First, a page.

"The use of the FRAX-score as the first choice in patients in whom a BMD is available can be advocated, since it is certainly a robust score, has been tested in many studies and has country-specific data," Dr Lems writes. "However, FRAX also has some limitations; for example, fall risk is not incorporated, while the number of fall events is one of the five risk factors in the Garvan scoring method. Thus, it can be preferred for routine performance of the FRAX-score, while in frequent fallers the Garvan-score should (also) be performed three or four times per year or even more."
Treat Patients After First Low-Trauma Fracture
Clinicians are likely to have more effect on osteoporotic fracture rates if they focus first on getting patients who have suffered one mild traumatic fracture into treatment, however, John Eisman AO, MB BS, PhD, director of clinical translation and advanced education at the Garvan Institute of Medical Research, Darlinghurst Sydney, Australia, told Medscape Medical News.
Dr Eisman helped develop the GARVAN nomogram but was not involved in the meta-analysis. "One thing that we know is that treatment after a first low-trauma fracture reduces both the risk of future fracture and mortality," Dr Eisman said.
Looking ahead, Dr Eisman noted that effective anti-osteoporotic treatment after a first low-trauma fracture is delivered to only about 25% of women and 5% to 10% of men who are candidates for these drugs. He suggested that using a fracture liaison service to identify and "capture" people after the first low-trauma fracture and get them treated would have a bigger and more immediate payoff than focusing initially on trying to predict which lower-risk patients are likely to benefit from anti-osteoporotic treatment. The number needed to treat to produce a significant benefit is much lower in the first patient group than in the second, he said.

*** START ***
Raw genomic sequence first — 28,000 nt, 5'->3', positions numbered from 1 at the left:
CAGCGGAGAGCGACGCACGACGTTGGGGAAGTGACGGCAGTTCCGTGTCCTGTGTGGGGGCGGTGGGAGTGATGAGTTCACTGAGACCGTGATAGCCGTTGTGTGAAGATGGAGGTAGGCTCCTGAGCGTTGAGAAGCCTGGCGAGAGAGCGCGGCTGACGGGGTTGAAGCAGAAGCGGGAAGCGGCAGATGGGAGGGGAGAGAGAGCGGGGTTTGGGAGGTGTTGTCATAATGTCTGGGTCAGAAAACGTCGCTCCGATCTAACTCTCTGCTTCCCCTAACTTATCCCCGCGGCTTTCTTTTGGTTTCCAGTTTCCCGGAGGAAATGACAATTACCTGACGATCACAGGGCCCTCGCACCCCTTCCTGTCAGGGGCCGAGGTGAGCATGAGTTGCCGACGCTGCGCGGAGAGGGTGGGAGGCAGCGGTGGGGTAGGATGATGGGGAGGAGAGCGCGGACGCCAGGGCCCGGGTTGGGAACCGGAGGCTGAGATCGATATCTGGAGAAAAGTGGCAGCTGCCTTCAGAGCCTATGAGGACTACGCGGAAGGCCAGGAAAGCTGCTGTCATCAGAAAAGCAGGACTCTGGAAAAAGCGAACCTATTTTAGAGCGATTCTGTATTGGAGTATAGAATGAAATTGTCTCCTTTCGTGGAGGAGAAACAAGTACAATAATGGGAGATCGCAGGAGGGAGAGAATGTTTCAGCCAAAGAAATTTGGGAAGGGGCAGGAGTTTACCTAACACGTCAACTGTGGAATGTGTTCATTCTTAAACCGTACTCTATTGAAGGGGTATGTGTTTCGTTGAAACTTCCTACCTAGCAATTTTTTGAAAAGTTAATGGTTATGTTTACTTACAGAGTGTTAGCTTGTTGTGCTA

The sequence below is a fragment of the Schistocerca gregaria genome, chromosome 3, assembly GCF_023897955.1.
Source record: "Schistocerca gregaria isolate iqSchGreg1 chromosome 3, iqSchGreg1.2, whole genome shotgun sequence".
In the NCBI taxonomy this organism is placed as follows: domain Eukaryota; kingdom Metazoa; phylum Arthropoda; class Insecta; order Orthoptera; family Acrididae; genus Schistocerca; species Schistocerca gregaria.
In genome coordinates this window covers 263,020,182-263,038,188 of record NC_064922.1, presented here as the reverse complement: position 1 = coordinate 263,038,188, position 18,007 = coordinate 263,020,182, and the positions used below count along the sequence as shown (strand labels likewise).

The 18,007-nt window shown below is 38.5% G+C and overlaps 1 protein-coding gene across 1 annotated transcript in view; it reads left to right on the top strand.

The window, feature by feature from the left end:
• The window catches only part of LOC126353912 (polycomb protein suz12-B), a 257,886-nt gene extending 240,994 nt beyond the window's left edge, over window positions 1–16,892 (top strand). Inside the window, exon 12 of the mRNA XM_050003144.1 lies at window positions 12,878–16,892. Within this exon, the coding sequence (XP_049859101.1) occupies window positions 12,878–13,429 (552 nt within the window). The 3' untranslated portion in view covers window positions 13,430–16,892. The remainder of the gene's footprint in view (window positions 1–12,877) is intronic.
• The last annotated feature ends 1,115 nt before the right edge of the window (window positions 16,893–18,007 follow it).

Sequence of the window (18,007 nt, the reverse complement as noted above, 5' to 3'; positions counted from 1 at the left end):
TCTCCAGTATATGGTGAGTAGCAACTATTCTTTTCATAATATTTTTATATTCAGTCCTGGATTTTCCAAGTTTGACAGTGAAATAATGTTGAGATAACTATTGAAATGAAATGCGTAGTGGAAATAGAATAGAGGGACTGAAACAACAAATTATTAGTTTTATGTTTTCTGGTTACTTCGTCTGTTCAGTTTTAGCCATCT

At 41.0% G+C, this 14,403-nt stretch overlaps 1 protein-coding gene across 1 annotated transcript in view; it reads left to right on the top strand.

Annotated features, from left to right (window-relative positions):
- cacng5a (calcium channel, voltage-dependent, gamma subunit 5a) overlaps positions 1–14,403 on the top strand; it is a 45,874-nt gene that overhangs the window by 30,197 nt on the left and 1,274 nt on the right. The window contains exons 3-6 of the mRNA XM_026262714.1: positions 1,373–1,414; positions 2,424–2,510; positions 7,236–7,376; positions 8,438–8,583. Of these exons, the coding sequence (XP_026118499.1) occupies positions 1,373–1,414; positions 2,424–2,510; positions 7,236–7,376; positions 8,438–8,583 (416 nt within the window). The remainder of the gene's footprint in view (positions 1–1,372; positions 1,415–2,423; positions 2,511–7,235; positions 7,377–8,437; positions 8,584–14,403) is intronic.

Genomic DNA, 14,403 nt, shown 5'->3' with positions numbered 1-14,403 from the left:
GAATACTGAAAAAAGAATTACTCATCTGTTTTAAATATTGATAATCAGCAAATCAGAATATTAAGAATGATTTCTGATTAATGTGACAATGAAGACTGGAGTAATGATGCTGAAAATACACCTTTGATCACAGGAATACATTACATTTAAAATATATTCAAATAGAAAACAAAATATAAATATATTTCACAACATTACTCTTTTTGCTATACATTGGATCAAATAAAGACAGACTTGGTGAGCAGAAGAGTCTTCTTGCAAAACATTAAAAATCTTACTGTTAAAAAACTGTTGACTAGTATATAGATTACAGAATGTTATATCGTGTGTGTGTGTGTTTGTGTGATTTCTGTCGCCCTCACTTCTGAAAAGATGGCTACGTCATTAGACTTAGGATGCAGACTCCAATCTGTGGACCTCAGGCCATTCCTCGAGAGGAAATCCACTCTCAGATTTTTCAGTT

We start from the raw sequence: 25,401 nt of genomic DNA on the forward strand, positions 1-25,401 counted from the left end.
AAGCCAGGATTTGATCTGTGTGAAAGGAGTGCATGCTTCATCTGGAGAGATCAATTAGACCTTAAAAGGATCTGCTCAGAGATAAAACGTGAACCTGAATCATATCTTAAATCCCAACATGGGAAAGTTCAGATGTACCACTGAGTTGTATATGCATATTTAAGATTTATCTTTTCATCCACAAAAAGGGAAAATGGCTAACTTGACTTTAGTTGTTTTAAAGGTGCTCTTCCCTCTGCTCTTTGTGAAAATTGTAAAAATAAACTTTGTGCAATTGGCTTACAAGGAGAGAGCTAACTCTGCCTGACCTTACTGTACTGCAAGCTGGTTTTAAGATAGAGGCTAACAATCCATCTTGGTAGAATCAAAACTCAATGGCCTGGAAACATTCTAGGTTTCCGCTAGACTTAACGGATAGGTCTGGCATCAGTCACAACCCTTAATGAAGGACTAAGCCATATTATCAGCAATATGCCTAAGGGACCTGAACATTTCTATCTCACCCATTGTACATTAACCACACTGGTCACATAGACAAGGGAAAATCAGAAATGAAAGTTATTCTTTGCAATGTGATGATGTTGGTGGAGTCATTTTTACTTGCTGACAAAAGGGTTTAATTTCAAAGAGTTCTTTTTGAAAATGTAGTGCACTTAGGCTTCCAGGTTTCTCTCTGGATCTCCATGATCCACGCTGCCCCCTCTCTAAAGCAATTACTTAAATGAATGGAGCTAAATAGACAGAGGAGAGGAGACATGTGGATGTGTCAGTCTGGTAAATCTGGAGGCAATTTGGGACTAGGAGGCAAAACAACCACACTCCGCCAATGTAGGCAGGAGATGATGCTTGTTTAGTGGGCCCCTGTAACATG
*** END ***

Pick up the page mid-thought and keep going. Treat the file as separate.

A program of more intensive intervention after the first low-trauma fracture would likely benefit from the use of a compelling narrative with the patient, such as, "You've had a fracture? Let's get you onto a treatment that can be as much as 95% effective at preventing a second fracture," Dr Eisman said.
International Osteoporosis Foundation President John A. Kanis, MD, told Medscape Medical News that he agreed with Dr Eisman regarding fracture liaison services.
Dr Kanis, who is emeritus professor in human metabolism and director, World Health Organization Collaborating Centre for Metabolic Bone Diseases, University of Sheffield, United Kingdom, led the team that developed the FRAX system for fracture risk assessment. He was not involved in the meta-analysis of fracture prediction tools.
"In all countries there is a significant treatment gap between individuals at high risk and those receiving treatment. This is also true for the most serious osteoporotic fracture; namely, hip fracture, where treatment uptakes as low as 20% have been recorded in the US and elsewhere," Dr Kanis said.
"The development of fracture liaison services such as those promoted by the International Osteoporosis Foundation ("Capture the Fracture") is likely to help in this regard. To put a proper perspective on this, I am uncertain whether the treatment gap in osteoporosis is greater than that seen for hypertension, obesity, or type II diabetes."
Dr da Silva was involved in validating the FRAX algorithm for the Portuguese population. The other authors have disclosed no relevant financial relationships. Dr Lems reports speaker's fees from Amgen, Eli Lilly, Merck, Will Pharma, Servier, and Novartis. Dr Eisman was part of the team that developed the GARVAN nomograph.
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Cite this: FRAX, GARVAN Seen as Best for Predicting Fracture Risk - Medscape - Oct 21, 2015.